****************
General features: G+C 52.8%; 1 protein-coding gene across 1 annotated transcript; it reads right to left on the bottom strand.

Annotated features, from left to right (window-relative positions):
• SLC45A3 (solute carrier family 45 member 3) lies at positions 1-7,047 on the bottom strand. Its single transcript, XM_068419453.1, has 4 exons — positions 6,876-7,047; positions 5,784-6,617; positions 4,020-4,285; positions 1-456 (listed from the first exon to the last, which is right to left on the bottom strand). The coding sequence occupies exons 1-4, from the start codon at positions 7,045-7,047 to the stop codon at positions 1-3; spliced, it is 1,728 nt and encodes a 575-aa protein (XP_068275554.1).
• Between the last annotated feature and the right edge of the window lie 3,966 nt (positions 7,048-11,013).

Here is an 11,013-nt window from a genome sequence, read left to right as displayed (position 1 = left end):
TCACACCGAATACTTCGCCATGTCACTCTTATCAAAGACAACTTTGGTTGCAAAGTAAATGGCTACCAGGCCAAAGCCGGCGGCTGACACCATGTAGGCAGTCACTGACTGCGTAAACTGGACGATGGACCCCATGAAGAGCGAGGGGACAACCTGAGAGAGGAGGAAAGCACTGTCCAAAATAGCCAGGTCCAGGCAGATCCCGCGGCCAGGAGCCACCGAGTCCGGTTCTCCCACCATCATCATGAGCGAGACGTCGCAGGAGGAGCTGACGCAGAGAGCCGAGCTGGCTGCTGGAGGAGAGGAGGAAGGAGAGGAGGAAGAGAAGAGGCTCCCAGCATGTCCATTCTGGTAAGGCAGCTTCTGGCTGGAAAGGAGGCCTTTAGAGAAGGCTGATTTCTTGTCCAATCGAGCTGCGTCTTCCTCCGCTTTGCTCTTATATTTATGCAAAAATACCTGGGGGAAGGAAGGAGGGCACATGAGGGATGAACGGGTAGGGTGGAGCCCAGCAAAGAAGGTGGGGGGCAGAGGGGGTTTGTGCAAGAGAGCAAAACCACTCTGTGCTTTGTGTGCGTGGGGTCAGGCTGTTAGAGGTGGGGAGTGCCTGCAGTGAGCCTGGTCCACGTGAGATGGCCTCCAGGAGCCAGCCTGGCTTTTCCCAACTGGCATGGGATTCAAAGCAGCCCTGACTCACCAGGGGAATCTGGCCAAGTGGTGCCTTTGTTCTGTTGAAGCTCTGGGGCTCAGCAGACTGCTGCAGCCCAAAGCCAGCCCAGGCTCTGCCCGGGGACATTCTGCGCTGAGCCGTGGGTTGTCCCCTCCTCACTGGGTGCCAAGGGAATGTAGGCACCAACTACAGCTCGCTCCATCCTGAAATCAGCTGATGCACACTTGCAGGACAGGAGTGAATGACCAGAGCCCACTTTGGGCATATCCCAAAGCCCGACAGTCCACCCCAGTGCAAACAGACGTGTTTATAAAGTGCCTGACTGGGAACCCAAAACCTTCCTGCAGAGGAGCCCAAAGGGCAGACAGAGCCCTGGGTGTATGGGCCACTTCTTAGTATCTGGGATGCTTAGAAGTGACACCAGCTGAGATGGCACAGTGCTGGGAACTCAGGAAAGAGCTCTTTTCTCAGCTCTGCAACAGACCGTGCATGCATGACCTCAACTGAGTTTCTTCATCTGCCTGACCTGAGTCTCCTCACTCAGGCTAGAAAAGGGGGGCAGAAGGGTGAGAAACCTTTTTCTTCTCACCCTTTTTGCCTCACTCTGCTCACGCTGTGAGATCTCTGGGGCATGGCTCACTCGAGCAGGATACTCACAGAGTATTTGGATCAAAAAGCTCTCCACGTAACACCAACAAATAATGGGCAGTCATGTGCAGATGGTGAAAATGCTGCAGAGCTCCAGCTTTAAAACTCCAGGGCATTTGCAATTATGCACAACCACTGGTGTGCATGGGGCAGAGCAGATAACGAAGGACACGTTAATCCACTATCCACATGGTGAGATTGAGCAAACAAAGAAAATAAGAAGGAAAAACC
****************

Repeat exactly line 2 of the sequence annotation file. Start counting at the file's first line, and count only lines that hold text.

Annotated features, from left to right (window-relative positions):